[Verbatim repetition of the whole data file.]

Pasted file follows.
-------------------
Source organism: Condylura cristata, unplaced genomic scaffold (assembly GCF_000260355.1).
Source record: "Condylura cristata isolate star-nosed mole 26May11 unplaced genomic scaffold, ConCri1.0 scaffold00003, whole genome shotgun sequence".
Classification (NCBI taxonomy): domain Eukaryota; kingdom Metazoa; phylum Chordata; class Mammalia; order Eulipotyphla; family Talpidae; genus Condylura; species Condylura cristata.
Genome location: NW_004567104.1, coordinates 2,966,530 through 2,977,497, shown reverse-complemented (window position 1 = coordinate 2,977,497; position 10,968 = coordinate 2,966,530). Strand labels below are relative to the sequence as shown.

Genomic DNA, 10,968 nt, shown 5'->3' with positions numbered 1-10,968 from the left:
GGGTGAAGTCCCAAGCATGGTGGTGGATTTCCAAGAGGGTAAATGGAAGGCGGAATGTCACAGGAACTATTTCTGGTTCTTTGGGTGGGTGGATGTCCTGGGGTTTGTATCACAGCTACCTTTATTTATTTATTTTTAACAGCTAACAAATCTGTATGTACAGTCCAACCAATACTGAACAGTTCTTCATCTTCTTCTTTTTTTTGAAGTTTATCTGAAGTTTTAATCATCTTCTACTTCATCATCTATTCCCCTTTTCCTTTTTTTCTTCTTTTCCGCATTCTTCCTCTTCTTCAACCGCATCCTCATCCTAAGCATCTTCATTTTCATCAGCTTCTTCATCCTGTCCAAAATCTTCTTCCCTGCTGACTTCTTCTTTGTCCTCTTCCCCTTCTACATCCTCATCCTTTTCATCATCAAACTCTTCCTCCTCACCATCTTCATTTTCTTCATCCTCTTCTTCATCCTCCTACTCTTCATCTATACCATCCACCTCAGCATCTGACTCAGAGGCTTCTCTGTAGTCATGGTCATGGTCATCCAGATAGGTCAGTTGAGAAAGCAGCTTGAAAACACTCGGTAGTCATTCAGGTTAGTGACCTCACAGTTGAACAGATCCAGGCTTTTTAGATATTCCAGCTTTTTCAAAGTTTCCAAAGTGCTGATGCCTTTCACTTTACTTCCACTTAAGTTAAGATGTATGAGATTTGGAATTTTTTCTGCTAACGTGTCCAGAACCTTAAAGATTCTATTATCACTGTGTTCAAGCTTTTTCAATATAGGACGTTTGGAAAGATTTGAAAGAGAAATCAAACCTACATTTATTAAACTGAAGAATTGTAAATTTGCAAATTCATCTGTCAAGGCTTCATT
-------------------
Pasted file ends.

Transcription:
Source organism: Condylura cristata, unplaced genomic scaffold (assembly GCF_000260355.1).
Source record: "Condylura cristata isolate star-nosed mole 26May11 unplaced genomic scaffold, ConCri1.0 scaffold00003, whole genome shotgun sequence".
Classification (NCBI taxonomy): domain Eukaryota; kingdom Metazoa; phylum Chordata; class Mammalia; order Eulipotyphla; family Talpidae; genus Condylura; species Condylura cristata.
Genome location: NW_004567104.1, coordinates 2,966,530 through 2,977,497, shown reverse-complemented (window position 1 = coordinate 2,977,497; position 10,968 = coordinate 2,966,530). Strand labels below are relative to the sequence as shown.

Genomic DNA, 10,968 nt, shown 5'->3' with positions numbered 1-10,968 from the left:
GGGTGAAGTCCCAAGCATGGTGGTGGATTTCCAAGAGGGTAAATGGAAGGCGGAATGTCACAGGAACTATTTCTGGTTCTTTGGGTGGGTGGATGTCCTGGGGTTTGTATCACAGCTACCTTTATTTATTTATTTTTAACAGCTAACAAATCTGTATGTACAGTCCAACCAATACTGAACAGTTCTTCATCTTCTTCTTTTTTTTGAAGTTTATCTGAAGTTTTAATCATCTTCTACTTCATCATCTATTCCCCTTTTCCTTTTTTTCTTCTTTTCCGCATTCTTCCTCTTCTTCAACCGCATCCTCATCCTAAGCATCTTCATTTTCATCAGCTTCTTCATCCTGTCCAAAATCTTCTTCCCTGCTGACTTCTTCTTTGTCCTCTTCCCCTTCTACATCCTCATCCTTTTCATCATCAAACTCTTCCTCCTCACCATCTTCATTTTCTTCATCCTCTTCTTCATCCTCCTACTCTTCATCTATACCATCCACCTCAGCATCTGACTCAGAGGCTTCTCTGTAGTCATGGTCATGGTCATCCAGATAGGTCAGTTGAGAAAGCAGCTTGAAAACACTCGGTAGTCATTCAGGTTAGTGACCTCACAGTTGAACAGATCCAGGCTTTTTAGATATTCCAGCTTTTTCAAAGTTTCCAAAGTGCTGATGCCTTTCACTTTACTTCCACTTAAGTTAAGATGTATGAGATTTGGAATTTTTTCTGCTAACGTGTCCAGAACCTTAAAGATTCTATTATCACTGTGTTCAAGCTTTTTCAATATAGGACGTTTGGAAAGATTTGAAAGAGAAATCAAACCTACATTTATTAAACTGAAGAATTGTAAATTTGCAAATTCATCTGTCAAGGCTTCATT